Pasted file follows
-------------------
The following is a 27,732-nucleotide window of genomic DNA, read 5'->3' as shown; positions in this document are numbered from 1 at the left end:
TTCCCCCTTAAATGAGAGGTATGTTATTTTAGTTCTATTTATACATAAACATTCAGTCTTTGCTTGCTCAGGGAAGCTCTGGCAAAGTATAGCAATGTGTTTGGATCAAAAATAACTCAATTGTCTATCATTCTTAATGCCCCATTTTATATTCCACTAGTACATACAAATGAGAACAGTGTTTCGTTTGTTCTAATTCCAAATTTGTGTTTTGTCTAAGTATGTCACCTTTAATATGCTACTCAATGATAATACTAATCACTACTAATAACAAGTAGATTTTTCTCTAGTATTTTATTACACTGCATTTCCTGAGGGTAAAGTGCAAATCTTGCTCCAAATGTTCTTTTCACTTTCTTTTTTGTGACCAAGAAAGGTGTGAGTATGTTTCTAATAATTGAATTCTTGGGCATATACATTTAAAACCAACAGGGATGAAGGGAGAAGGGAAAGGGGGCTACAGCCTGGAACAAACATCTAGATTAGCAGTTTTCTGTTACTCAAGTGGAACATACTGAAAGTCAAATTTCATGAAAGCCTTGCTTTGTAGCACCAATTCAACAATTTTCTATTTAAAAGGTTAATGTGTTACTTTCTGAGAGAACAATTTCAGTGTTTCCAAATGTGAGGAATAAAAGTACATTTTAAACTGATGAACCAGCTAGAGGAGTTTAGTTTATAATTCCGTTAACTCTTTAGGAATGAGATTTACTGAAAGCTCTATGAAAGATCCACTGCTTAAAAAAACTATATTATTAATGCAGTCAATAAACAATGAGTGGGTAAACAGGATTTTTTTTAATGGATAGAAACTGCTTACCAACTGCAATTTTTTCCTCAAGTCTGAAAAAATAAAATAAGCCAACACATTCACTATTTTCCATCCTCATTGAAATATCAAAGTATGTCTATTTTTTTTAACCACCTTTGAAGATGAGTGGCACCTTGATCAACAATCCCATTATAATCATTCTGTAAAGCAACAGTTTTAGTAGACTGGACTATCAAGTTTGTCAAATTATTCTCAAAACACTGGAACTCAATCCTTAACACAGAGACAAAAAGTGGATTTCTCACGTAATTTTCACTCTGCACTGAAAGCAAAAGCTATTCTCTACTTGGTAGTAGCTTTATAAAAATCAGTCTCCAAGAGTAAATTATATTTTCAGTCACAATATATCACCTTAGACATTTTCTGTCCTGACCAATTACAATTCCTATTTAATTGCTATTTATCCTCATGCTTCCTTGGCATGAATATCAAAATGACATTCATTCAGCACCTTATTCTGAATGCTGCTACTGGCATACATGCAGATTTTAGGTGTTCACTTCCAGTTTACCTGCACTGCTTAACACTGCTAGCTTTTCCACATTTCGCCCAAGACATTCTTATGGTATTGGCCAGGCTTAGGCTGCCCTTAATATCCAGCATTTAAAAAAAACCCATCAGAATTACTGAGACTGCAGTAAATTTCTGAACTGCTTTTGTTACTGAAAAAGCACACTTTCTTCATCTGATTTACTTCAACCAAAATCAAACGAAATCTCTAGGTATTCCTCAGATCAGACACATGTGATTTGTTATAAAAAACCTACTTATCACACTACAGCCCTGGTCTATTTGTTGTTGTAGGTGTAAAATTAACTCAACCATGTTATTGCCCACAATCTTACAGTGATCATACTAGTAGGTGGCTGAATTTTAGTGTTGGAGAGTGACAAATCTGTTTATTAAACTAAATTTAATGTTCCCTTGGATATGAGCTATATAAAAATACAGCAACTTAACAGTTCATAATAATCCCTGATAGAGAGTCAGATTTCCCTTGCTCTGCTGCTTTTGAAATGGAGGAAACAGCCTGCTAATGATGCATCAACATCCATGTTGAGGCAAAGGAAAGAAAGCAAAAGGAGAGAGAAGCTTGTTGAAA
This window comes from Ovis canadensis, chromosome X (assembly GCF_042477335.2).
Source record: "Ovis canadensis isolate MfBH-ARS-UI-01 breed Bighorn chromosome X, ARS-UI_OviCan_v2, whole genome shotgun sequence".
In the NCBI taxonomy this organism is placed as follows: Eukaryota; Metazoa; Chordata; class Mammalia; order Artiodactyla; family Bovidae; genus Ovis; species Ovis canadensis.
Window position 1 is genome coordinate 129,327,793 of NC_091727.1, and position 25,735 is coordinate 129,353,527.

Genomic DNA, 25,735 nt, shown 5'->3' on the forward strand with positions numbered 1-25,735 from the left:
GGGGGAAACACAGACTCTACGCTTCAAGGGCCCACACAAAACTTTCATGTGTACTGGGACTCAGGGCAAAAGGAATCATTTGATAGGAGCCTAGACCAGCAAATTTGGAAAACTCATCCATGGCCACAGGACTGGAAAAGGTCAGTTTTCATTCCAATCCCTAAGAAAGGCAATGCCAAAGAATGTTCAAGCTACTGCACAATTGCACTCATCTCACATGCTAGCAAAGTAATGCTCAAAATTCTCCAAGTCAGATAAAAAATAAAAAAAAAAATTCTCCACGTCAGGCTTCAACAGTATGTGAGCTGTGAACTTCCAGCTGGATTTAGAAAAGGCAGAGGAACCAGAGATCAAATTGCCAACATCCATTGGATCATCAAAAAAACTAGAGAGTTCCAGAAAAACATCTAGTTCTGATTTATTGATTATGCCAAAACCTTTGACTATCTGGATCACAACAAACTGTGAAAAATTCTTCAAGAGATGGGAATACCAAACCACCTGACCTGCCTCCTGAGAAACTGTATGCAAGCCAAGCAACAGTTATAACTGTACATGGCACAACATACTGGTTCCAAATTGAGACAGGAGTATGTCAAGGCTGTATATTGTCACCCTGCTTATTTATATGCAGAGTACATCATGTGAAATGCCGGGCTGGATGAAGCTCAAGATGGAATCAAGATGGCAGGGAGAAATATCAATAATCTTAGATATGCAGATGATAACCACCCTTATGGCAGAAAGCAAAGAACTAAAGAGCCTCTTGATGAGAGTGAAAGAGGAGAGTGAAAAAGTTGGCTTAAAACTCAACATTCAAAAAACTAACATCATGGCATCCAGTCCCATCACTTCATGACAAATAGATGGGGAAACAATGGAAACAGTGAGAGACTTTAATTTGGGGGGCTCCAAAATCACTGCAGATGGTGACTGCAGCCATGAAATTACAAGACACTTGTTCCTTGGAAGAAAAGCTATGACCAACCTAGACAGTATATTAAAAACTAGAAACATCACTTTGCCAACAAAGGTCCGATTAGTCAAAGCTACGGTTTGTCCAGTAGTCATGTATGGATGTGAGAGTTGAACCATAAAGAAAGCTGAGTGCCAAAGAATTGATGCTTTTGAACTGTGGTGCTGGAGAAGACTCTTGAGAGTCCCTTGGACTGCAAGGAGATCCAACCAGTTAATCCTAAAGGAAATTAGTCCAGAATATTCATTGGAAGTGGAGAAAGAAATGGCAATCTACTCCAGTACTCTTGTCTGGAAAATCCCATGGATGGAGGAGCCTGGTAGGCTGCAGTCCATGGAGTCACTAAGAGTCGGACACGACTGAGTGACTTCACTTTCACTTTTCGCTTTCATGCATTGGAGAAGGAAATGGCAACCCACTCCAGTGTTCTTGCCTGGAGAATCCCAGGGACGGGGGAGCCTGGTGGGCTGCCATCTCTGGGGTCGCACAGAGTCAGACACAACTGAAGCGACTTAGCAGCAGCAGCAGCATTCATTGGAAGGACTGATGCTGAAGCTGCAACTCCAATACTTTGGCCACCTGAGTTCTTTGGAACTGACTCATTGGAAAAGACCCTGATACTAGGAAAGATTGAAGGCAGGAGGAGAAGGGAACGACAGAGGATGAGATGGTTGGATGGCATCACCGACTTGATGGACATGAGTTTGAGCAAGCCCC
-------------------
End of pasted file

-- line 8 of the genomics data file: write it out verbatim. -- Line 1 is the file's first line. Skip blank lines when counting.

GGGGGAAACACAGACTCTACGCTTCAAGGGCCCACACAAAACTTTCATGTGTACTGGGACTCAGGGCAAAAGGAATCATTTGATAGGAGCCTAGACCAGCAAATTTGGAAAACTCATCCATGGCCACAGGACTGGAAAAGGTCAGTTTTCATTCCAATCCCTAAGAAAGGCAATGCCAAAGAATGTTCAAGCTACTGCACAATTGCACTCATCTCACATGCTAGCAAAGTAATGCTCAAAATTCTCCAAGTCAGATAAAAAATAAAAAAAAAAATTCTCCACGTCAGGCTTCAACAGTATGTGAGCTGTGAACTTCCAGCTGGATTTAGAAAAGGCAGAGGAACCAGAGATCAAATTGCCAACATCCATTGGATCATCAAAAAAACTAGAGAGTTCCAGAAAAACATCTAGTTCTGATTTATTGATTATGCCAAAACCTTTGACTATCTGGATCACAACAAACTGTGAAAAATTCTTCAAGAGATGGGAATACCAAACCACCTGACCTGCCTCCTGAGAAACTGTATGCAAGCCAAGCAACAGTTATAACTGTACATGGCACAACATACTGGTTCCAAATTGAGACAGGAGTATGTCAAGGCTGTATATTGTCACCCTGCTTATTTATATGCAGAGTACATCATGTGAAATGCCGGGCTGGATGAAGCTCAAGATGGAATCAAGATGGCAGGGAGAAATATCAATAATCTTAGATATGCAGATGATAACCACCCTTATGGCAGAAAGCAAAGAACTAAAGAGCCTCTTGATGAGAGTGAAAGAGGAGAGTGAAAAAGTTGGCTTAAAACTCAACATTCAAAAAACTAACATCATGGCATCCAGTCCCATCACTTCATGACAAATAGATGGGGAAACAATGGAAACAGTGAGAGACTTTAATTTGGGGGGCTCCAAAATCACTGCAGATGGTGACTGCAGCCATGAAATTACAAGACACTTGTTCCTTGGAAGAAAAGCTATGACCAACCTAGACAGTATATTAAAAACTAGAAACATCACTTTGCCAACAAAGGTCCGATTAGTCAAAGCTACGGTTTGTCCAGTAGTCATGTATGGATGTGAGAGTTGAACCATAAAGAAAGCTGAGTGCCAAAGAATTGATGCTTTTGAACTGTGGTGCTGGAGAAGACTCTTGAGAGTCCCTTGGACTGCAAGGAGATCCAACCAGTTAATCCTAAAGGAAATTAGTCCAGAATATTCATTGGAAGTGGAGAAAGAAATGGCAATCTACTCCAGTACTCTTGTCTGGAAAATCCCATGGATGGAGGAGCCTGGTAGGCTGCAGTCCATGGAGTCACTAAGAGTCGGACACGACTGAGTGACTTCACTTTCACTTTTCGCTTTCATGCATTGGAGAAGGAAATGGCAACCCACTCCAGTGTTCTTGCCTGGAGAATCCCAGGGACGGGGGAGCCTGGTGGGCTGCCATCTCTGGGGTCGCACAGAGTCAGACACAACTGAAGCGACTTAGCAGCAGCAGCAGCATTCATTGGAAGGACTGATGCTGAAGCTGCAACTCCAATACTTTGGCCACCTGAGTTCTTTGGAACTGACTCATTGGAAAAGACCCTGATACTAGGAAAGATTGAAGGCAGGAGGAGAAGGGAACGACAGAGGATGAGATGGTTGGATGGCATCACCGACTTGATGGACATGAGTTTGAGCAAGCCCC